Fountain Central’s Carson Eberly repeats as Boys Tennis Player of the Year


Jared McMurry

Heading into 2020 there was no doubt of Carson Eberly’s place on a short list of the best all-time Fountain Central tennis players.

But what did hang in the balance was the everlasting legacy he and his five senior teammates would leave behind.

It all came to a head on Oct. 3 when a struggling Eberly and the Mustangs had one more hurdle in the surging Covington Trojans to try and claim a fourth-straight IHSAA Sectional title.

High school tennis is scored for team purposes as which school can win at least three out of the five matches. Nobody needed to tell Eberly that his No. 1 singles match against Covington’s Calvin Springer was important, but few thought the senior had a win over Springer in him.

Except for himself.

“The night before the sectional final the only thing going through my head was that I was going to beat Calvin,” Eberly said. “I had to have this mindset because if I came out there and played ‘not to lose’ like the coaches said, then I would’ve lost. I had to go out there and play to win. Mentally I just told myself that I wasn’t going to accept losing a third time to him.”

Eberly avenged two regular season losses to Springer with a 7-5, 7-5 straight set win — giving Fountain Central a 3-2 win over Covington in the sectional final. 

The Mustang senior is the 2020 Boys Tennis Player of the Year for a second-straight season.

This fall was Eberly’s third season as Fountain Central’s No. 1 player, which has included a variety of successes, including key wins over Springer in 2019 both in the Wabash River Conference final and sectional championship. 2020 had proved to be different though, Springer’s improvement paid off with wins over Eberly in the Bi-County tournament and the WRC final. Those losses proved to be costly for Eberly, also dropping matches to Parke Heritage’s Evan James and Dylan Lemon of West Vigo.

“My struggles at the end of the season were just simply me beating myself,” he said. “The coaches and I talked after multiple matches about just playing to not lose instead of going out there and playing to win. After the conference championship I knew they were right and I had to change something or my tennis season would’ve ended early.”

Fountain Central coach Chris Webb has been around tennis in west central Indiana for over 20 years, and he knows as well as anyone that once a player overtakes an opponent, it’s hard for the other to regain control of the rivalry.

“I knew he could (win), but the way that Calvin had looked against Carson, I kind of got the feeling that it didn’t matter,” Webb said. “In fact and I think coach Kight (David) would be okay with me saying this. The two of us agreed even the year prior that if Calvin ever beat Carson head-to-head, we didn’t think Calvin would ever lose to him again.”

Eberly had no problem in proving his coaches and everyone else wrong.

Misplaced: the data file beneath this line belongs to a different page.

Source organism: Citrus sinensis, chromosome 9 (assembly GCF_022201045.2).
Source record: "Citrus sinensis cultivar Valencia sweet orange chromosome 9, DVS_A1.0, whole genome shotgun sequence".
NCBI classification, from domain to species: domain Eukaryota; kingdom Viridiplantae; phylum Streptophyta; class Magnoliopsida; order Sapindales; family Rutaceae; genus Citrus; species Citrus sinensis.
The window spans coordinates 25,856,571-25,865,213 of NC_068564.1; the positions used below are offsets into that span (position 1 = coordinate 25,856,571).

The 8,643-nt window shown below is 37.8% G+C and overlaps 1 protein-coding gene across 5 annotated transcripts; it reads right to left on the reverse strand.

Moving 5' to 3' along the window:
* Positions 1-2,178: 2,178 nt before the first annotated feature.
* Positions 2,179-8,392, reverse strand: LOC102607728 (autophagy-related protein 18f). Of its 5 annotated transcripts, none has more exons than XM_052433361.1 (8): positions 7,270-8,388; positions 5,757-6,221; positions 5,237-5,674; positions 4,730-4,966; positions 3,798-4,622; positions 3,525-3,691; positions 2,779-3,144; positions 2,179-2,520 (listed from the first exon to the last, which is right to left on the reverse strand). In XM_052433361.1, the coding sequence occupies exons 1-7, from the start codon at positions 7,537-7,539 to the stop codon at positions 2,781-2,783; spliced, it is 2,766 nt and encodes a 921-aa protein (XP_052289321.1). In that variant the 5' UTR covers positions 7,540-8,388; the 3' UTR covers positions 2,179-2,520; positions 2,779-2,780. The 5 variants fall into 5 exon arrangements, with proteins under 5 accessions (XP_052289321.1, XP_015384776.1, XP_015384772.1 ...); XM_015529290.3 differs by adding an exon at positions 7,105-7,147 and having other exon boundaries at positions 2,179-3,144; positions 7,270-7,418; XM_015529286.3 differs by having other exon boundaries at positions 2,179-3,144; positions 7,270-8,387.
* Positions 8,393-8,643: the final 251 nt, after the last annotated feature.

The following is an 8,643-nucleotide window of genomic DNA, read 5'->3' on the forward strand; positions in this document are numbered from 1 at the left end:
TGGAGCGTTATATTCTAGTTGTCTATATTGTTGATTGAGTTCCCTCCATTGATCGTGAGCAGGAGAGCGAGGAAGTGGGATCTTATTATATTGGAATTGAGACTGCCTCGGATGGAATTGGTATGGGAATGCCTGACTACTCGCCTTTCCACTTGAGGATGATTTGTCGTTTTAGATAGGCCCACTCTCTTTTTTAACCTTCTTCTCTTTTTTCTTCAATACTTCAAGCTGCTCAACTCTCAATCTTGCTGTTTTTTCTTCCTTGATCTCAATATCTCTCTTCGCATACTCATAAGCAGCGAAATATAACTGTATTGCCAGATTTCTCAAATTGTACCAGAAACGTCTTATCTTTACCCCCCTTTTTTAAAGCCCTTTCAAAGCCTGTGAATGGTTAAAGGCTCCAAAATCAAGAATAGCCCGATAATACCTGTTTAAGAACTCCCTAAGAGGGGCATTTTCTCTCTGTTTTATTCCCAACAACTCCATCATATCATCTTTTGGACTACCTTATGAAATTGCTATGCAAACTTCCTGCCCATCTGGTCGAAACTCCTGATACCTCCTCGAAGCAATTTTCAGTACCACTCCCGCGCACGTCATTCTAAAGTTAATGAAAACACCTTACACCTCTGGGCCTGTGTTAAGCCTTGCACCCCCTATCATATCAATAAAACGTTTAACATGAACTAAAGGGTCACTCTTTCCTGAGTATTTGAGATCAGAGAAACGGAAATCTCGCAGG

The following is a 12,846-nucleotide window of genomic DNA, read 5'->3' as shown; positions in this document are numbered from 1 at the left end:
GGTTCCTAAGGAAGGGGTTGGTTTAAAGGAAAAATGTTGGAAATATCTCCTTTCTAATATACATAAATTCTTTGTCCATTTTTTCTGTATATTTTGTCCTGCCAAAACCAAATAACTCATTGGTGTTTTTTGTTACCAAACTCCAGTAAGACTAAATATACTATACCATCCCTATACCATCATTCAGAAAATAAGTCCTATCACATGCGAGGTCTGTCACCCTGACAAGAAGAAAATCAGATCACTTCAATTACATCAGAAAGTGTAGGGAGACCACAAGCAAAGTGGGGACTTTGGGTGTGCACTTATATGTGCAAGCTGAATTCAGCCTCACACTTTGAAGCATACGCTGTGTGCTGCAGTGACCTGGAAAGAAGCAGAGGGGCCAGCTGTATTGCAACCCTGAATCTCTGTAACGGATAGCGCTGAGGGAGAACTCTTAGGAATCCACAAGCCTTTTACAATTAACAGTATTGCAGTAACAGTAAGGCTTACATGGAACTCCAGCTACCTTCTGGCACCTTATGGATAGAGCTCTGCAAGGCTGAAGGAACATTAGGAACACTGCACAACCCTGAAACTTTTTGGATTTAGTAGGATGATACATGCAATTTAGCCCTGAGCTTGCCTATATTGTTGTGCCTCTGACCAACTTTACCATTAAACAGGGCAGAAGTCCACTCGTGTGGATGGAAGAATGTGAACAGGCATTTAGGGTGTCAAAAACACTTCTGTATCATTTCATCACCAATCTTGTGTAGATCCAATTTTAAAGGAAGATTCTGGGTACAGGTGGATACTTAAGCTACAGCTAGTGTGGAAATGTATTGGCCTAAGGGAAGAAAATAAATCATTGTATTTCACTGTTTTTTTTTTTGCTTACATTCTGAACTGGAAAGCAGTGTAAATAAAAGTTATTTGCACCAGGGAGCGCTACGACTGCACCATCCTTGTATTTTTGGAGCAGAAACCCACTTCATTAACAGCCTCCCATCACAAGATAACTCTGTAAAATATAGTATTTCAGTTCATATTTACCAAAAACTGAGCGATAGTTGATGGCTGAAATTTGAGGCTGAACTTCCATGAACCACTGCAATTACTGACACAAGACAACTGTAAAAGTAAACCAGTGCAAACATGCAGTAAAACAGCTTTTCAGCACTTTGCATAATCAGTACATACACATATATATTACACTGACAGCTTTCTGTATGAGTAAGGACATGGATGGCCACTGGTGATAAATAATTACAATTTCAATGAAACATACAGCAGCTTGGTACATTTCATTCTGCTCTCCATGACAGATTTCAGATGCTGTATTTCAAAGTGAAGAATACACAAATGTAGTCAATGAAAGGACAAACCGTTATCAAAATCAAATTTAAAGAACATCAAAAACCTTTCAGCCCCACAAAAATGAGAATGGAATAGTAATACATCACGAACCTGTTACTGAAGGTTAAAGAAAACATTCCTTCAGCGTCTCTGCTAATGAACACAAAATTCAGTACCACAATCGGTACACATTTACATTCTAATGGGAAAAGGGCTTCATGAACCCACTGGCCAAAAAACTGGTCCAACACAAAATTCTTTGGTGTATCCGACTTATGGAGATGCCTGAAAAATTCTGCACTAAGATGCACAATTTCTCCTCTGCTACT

“I am competitive in everything I do, I hate losing in everything,” he said. “I think it helps because sometimes I just want it more than the opponent and that could be the difference between a win and a loss one night.”

His competitive nature has helped set him apart from other athletes while at Fountain Central on the tennis court, hardwood, and the basebal diamond. And it’s exactly what made the difference when the stakes were the highest this fall.

“I think for him he just has an ability to rise to the occasion in the big moments,” Webb said. “There are some players who fear the big moments, and he doesn’t. He’s a strong competitor, and he’s going to fight until the end. He just possesses that ability that great athletes do and that’s the ability to put forth their best and go after shots when others might be a little more tentative.”

Eberly later defeated Southmont’s Adam Cox 6-3, 6-4 for a second time on the season to help the Mustangs advance to the regional final against Terre Huate South. His career eventually came to an end with a 6-0, 6-0 loss to the Braves’ Canaan Sellers, who advanced all the way to the state quarterfinals. 

Eberly and many of his senior teammates Jacob and Sawyer Keeling, Cody Linville, Brent Myers, and CJ Yager first picked up a tennis racket when they were in fifth-grade, now years later they are leaving the Fountain Central tennis program in a better place — both on and off the court.

“I hope I made a lasting impact on the program not only for my tennis skills but also just how I carry myself and how I treat others,” Eberly said. “Coach Webb and Coach Kight are always trying to form us into the best individuals we can be outside of tennis and I hope that’s where I leave my biggest impact on the program.”

Eberly’s success stretches far and wide in the Fountain Central community. The senior was recently named the Western Indiana Community Foundation 2021 Lilly Endowment Community Scholar winner for Fountain County. On the basketball court he is one of the stars for the Mustangs. When he walks down the halls, everyone knows his name.

But on the tennis court? 

That’s where Eberly never failed to shine his brightest.

“We have always defined the Most Valuable Player as the player that our team would have the hardest time doing without,” Webb said. “Over the last four years, Carson has helped redefine MVP for us. In our four sectional championship matches, Carson went 4-0 without dropping a set. In three of the four years, he defeated an opponent he had lost to earlier in the year. In all four matches, he improved his last result against his opponent. Carson had the ability to bring his best tennis in the most crucial moments — that is what an MVP is able to do.”


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